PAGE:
Freyre v. Hillsborough County Sheriff's Office et al
ORDER granting 36 motion to dismiss; granting 37 motion to dismiss; granting in part and denying in part 44 motion to dismiss; granting 45 motion to dismiss; granting 46 motion to dismiss; granting 47 motion to dismiss. Signed by Judge James D. Whittemore on 5/13/2014. (KE)
UNITED STATES DISTRICT COURT
MIDDLE DISTRICT OF FLORIDA
Case No. 8:13-cv-02873-T-27TBM
SHERIFF'S OFFICE et al.,
BEFORE THE COURT are motions to dismiss the Amended Complaint filed by
Defendants Julie Emerson (Dkt. 36), Alexa Argerious, Angeline Atilla, Jill Adams, and Tiffany
Short (Dkt. 37), Sheriff David Gee in his official capacity of Sheriff of Hillsborough County (Dkt.
44), Jessica Pietrzak (Dkt. 45), Iris C. Valdez-Corey (Dkt. 46), and the State of Florida (Dkt. 47). 1
Plaintiff responded in opposition to all ofthe motions (Dkts. 52, 54, 50, 53, 51 ). The State of Florida,
Emerson, Argerious, Atilla, Adams, and Short filed a joint Reply (Dkt. 64), as did Sheriff Gee,
Pietrzak, and Valdez-Corey (Dkt. 65).
Upon consideration, the motions to dismiss filed by Emerson, Argerious, Atilla, Adams,
Short, Pietrzak, Valdez-Corey, and the State of Florida (Dkts. 36, 37, 45, 46, 47) are GRANTED.
The motion to dismiss filed by Sheriff Gee (Dkt. 44) is GRANTED in part and DENIED in part.
Accordingly, Counts I through III of the Amended Complaint are dismissed without prejudice and
Plaintiff is granted leave to file a second amended complaint.
'Defendant Nextgen Alliance, Inc. did not respond to the Amended Complaint.
Plaintiff Doris Freyre is allegedly disabled due to a back injury and carpel tunnel syndrome,
leaving her unable to lift more than ten pounds (Dkt. 29 if 32). Freyre's daughter, M.A.F., was born
with severe developmental and physical disabilities and required assistance with all daily tasks (id.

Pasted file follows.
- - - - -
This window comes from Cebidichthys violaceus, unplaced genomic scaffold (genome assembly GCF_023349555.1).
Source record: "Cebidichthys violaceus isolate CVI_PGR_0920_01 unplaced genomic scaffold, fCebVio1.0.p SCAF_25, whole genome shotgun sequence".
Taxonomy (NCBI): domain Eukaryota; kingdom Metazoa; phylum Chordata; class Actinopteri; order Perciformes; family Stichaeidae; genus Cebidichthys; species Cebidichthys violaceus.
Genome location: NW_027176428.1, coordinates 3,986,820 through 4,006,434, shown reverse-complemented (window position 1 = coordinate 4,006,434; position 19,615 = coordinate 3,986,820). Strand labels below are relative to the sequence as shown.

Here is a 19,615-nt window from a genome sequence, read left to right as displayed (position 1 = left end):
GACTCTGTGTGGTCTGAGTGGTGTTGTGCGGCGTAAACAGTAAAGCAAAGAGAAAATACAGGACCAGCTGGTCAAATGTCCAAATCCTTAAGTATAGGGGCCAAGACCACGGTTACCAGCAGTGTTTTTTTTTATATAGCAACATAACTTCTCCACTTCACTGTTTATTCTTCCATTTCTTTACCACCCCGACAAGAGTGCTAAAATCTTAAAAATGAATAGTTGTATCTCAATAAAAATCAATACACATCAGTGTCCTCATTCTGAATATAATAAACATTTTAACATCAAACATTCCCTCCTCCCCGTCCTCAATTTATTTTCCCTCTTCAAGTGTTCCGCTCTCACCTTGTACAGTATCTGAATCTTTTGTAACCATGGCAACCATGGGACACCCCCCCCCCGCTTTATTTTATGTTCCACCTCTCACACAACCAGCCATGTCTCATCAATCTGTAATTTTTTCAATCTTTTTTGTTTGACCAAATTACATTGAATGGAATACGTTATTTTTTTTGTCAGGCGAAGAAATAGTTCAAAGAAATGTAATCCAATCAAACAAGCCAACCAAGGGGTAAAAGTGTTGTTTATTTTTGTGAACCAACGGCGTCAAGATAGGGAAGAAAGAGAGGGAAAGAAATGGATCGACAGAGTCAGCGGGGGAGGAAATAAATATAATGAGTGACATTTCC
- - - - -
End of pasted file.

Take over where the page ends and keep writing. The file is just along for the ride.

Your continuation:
if 34). M.A.F. remained in a wheelchair or in bed at all times and could not lift or reposition herself
without assistance (id.). Despite Freyre' s disability, she cared for M.A.F. as a single parent, receiving
additional support from Medicaid for home health services, home-bound schooling, and physical and
speech therapy (id.
if 37). Until March 29, 2011, Freyre received home health care assistance every
day from 7 :00 a.m. until midnight, but did not have home health care during the early morning hours
On March 16, 2011, the Hillsborough County Sheriffs Office allegedly received a report that
Freyre was not adequately caring for M.A.F. and was reluctant to take her daughter to the hospital
when medical care was required (id.
if 39). As a result of the report, Defendant Jessica Pietrzak, a
Child Protective Investigator with HCSO, began an investigation into Freyre's care ofM.A.F. (id.
if 40). Pietrzak spoke with M.A.F.' s care coordination nurse, Julie Emerson, who was employed by
Children's Medical Services, a division of the Florida Department of Health (id.
ifif 22, 40). In their
March 21, 2011 conversation, Emerson allegedly told Pietrzak that Freyre "seems to be
overwhelmed" and informed Pietrzak of her concerns that Freyre was physically unable to care for
M.A.F. without additional home health care assistance (id.
if 40). Emerson also allegedly informed
Pietrzak that "there does not appear to be any indication that the family will get 24 hour care" and
that "no other family or back up care exists for the child" during the early morning hours (id.).
As a result of the call between Emerson and Pietrzak, state agencies allegedly convened a
"multi-disciplinary staffing" attended by Emerson and Pietrzak, as well as Maxim Clinical
Supervisor Erin Thompson, Child Protection Specialist Laura Dill, "CMS FHP" Joanne White,
Sheriffs Office Child Protective Investigations General Manager Heather Grates, and Alexis
Argerious, the Assistant Attorney General for Children's Legal Services (id.~ 41). After receiving
input from the others in attendance, Argerious decided to file a petition to shelter M.A.F. at Tampa
General Hospital until a medical foster home could be secured (id.
The petition was filed on
March 30, 2011, in the Circuit Court of the Thirteenth Judicial Circuit, in and for Hillsborough
County, Florida (id.).
At the hearing on the petition to shelter, Freyre denied that she had abused M.A.F. and argued